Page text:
to cross cell membrane
Chemotherapeutic agents
Drug tolerance/dependence
Effects of pathological state and biological variability
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Receptors
Receptors are a target molecule that a drug
molecule has to combine with to produce a
specific effect
 Receptors must be compatible –like 2 pieces
of a jigsaw e.g. neurotransmission
Main types of action at receptor:
 Receptor agonists
 Receptor antagonists

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Types of receptors
G-protein-couple receptors, seconds
e.g. Muscarinic ACh receptors, adrenoceptors,
histamine receptors
http://www.ouhscphysio.org/humanphys/animat
ions/g-protein_coupled_receptors.gif
Kinase linked receptors, hours
e.g. Insulin, Growth factor
 Nuclear intracellullar receptors, hours
e.g. steroid, thyroid hormone
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Ion Channels

Drugs act to affect cellular gating mechanism in
cell wall
Ligand-gated ion channels, milliseconds
e.g GABA benzodiazepines, Nicotinic ACh
http://www.ouhscphysio.org/humanphys/animations
/ligand-gated.swf
Carrier molecules
Drugs act on carrier transporters which allow
molecules, not lipid soluble to cross cell
membrane
http://www.ouhscphysio.org/humanphys/animations
/facilitated_diffusion.swf

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Enzyme inhibitors

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An enzyme is a protein that can promote or
accelerate a biochemical reaction with a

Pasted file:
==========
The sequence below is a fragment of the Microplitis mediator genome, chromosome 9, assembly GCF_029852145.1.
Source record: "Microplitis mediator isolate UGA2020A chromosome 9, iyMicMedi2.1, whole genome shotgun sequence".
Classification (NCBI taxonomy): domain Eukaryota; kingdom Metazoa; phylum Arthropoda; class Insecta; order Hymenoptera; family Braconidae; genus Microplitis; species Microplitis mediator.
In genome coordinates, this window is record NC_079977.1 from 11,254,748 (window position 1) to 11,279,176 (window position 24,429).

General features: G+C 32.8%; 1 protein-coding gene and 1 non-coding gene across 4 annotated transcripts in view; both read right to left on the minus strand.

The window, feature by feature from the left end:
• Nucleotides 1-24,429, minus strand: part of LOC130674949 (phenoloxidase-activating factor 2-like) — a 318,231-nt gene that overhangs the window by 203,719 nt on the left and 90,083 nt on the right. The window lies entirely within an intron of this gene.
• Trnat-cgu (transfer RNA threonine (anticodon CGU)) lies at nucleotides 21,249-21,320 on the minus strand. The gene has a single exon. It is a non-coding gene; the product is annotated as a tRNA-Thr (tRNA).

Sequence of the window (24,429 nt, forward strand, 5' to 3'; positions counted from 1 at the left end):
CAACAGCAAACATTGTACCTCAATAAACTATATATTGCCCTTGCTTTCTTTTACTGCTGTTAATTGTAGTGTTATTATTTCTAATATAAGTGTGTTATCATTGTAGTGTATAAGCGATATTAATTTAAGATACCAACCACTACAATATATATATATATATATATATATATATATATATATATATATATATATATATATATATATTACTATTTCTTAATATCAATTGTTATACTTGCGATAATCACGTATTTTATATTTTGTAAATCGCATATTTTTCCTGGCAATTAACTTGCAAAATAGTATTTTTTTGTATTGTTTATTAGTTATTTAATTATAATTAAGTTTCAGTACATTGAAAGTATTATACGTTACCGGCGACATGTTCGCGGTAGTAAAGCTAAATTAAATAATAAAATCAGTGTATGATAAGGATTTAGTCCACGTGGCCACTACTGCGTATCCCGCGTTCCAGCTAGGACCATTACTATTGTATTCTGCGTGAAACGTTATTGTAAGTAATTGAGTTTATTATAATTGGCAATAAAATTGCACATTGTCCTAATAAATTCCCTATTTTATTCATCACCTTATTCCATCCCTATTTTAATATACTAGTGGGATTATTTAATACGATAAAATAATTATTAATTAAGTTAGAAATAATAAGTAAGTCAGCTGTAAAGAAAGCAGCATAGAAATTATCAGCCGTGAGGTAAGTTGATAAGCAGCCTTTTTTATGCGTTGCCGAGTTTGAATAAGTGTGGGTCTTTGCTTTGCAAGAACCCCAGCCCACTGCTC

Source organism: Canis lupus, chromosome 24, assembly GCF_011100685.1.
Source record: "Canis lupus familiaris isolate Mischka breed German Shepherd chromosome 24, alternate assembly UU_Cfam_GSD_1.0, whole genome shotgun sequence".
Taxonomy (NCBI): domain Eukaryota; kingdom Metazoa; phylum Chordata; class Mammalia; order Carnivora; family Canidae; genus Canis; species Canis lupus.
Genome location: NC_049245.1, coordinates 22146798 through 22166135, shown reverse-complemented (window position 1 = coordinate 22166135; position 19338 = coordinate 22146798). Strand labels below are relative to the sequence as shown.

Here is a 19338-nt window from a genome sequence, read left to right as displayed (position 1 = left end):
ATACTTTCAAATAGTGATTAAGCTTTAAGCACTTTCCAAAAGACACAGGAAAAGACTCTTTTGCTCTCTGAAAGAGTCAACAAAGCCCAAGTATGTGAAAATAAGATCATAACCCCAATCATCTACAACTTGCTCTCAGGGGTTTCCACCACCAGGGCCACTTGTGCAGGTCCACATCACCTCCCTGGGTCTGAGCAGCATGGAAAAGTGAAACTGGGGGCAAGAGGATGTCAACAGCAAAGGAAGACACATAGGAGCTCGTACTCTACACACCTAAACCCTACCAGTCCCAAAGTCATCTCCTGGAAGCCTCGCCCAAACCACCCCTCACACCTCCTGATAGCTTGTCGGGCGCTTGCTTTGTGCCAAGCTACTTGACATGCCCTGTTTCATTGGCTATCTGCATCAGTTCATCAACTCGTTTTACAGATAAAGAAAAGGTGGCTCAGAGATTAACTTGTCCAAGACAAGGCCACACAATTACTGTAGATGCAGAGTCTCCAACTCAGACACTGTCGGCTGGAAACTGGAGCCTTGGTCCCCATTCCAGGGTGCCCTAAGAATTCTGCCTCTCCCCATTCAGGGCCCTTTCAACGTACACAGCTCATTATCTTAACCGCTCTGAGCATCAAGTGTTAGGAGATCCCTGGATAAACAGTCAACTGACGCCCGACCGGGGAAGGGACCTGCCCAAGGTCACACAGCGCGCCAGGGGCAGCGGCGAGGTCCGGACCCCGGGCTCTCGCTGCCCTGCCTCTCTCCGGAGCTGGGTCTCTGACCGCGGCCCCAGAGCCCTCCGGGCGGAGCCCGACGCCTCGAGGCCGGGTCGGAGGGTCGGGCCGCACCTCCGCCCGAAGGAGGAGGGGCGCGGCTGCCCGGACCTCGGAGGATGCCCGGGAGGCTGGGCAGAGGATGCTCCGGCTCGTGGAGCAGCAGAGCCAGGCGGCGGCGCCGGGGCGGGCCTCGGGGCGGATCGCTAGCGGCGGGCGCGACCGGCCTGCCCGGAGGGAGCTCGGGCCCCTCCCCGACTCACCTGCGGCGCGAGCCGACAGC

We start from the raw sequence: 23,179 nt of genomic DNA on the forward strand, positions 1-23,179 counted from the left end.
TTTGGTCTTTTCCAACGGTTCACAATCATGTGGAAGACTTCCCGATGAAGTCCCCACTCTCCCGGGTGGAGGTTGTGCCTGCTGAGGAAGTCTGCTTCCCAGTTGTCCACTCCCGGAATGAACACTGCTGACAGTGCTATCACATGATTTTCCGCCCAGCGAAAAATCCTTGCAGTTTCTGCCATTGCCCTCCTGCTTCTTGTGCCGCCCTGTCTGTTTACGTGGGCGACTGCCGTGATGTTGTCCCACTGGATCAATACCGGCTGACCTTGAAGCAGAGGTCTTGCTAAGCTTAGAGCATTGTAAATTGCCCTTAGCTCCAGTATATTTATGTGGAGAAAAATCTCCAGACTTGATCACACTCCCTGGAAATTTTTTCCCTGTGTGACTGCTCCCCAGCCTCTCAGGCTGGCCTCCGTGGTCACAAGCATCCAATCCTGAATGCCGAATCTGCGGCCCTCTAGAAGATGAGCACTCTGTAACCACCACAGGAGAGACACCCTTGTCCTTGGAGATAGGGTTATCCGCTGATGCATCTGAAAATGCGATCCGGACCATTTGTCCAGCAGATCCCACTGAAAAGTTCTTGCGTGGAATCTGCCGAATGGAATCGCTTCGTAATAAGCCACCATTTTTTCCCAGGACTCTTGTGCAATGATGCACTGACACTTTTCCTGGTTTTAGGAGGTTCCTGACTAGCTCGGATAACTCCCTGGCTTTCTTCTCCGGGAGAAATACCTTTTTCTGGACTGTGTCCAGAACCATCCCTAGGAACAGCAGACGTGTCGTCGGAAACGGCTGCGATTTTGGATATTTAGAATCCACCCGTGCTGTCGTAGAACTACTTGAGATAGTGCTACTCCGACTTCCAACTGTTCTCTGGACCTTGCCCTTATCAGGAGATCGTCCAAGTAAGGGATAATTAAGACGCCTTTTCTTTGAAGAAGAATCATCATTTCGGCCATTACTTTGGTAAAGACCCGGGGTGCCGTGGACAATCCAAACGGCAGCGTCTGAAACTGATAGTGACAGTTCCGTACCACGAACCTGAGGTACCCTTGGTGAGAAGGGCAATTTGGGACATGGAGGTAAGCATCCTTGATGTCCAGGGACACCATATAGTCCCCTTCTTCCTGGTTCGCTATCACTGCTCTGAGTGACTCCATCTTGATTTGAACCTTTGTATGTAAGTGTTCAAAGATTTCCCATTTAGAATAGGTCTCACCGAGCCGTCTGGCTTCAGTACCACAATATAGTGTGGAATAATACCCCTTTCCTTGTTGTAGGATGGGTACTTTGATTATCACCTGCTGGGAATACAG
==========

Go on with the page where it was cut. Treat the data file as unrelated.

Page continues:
substrate
When the enzyme mistakes the drug for a
substrate, a drug-enzyme interaction occurs
This interaction could increase or decrease
the rate of the biochemical reaction
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Chemotherapeutic agents

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Cytotoxic drugs act by interfering with cell
growth and division at different stages of the
cycle
Anti-infective drugs
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Bacterial Cell
Cell wall
Cell membrane
DNA
Metabolism of bacterial cell
Amino
acids
Class 3 reactions
Class 2 reactions
Class 1 reactions
Glucose
Precursor
molecules
Nucleotides
Proteins
RNA
DNA
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Physiological Variability
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Liver disease
Chronic alcoholism
Renal disease
Allergy
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Exam Style MCQs

a)
b)
c)
A receptor antagonist:
binds to a receptor and activates it
binds to a receptor without causing
activation
blocks an enzyme
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
a)
b)
c)
The pharmacodynamics of salbutamol can be
explained by its:
activity on enzymes
activity on ion channels
activity on receptors
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Warfarin has a:
a)
b)
c)
Narrow Therapeutic Index
Wide therapeutic range
Neither are important
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Write brief notes on any TWO
of the following modes of drug
action:


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Receptor agonists
Receptor antagonists
Action at enzymes
Ion channels
Carrier molecules
Chemotherapy
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Short answer questions:
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What is a narrow therapeutic index?
What is bioavailability?
What is half life?
What is a loading dose?
What is pharmacodynamics?
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Further reading
Downie, George (2008) Pharmacology and medicine
management for nurses George Downie, Jean Macke
4th Edition , Edinburgh. Churchill Livingstone
OR
Trounce, J, Greenstein, B, Gould, D. Trounces Clinical
Pharmacology For Nurses. 18th Edition Churchill
Livingstone Edinburgh.
 British National Formulary www.bnf.org
 Rang Dale Ritter and Moore (2003) Pharmacology
Churchill Livingstone Bath Press 5th edition
 www.emc.medicines.org.uk